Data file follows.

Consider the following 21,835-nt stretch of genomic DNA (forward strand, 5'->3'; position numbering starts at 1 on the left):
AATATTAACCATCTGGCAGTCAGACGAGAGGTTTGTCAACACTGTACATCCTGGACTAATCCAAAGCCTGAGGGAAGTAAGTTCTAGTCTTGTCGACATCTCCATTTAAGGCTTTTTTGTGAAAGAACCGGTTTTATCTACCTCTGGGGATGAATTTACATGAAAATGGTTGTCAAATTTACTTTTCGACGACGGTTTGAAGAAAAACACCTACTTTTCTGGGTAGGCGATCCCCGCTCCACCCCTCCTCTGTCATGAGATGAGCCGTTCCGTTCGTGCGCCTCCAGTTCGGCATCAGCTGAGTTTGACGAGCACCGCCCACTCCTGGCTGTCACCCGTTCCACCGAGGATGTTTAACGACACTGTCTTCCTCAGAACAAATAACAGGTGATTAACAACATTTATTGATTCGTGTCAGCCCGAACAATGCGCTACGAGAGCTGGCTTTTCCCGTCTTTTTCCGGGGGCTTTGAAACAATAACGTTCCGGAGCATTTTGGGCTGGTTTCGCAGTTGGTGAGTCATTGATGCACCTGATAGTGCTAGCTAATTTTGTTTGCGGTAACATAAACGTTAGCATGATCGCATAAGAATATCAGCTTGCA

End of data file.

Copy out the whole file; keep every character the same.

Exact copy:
Consider the following 21,835-nt stretch of genomic DNA (forward strand, 5'->3'; position numbering starts at 1 on the left):
AATATTAACCATCTGGCAGTCAGACGAGAGGTTTGTCAACACTGTACATCCTGGACTAATCCAAAGCCTGAGGGAAGTAAGTTCTAGTCTTGTCGACATCTCCATTTAAGGCTTTTTTGTGAAAGAACCGGTTTTATCTACCTCTGGGGATGAATTTACATGAAAATGGTTGTCAAATTTACTTTTCGACGACGGTTTGAAGAAAAACACCTACTTTTCTGGGTAGGCGATCCCCGCTCCACCCCTCCTCTGTCATGAGATGAGCCGTTCCGTTCGTGCGCCTCCAGTTCGGCATCAGCTGAGTTTGACGAGCACCGCCCACTCCTGGCTGTCACCCGTTCCACCGAGGATGTTTAACGACACTGTCTTCCTCAGAACAAATAACAGGTGATTAACAACATTTATTGATTCGTGTCAGCCCGAACAATGCGCTACGAGAGCTGGCTTTTCCCGTCTTTTTCCGGGGGCTTTGAAACAATAACGTTCCGGAGCATTTTGGGCTGGTTTCGCAGTTGGTGAGTCATTGATGCACCTGATAGTGCTAGCTAATTTTGTTTGCGGTAACATAAACGTTAGCATGATCGCATAAGAATATCAGCTTGCA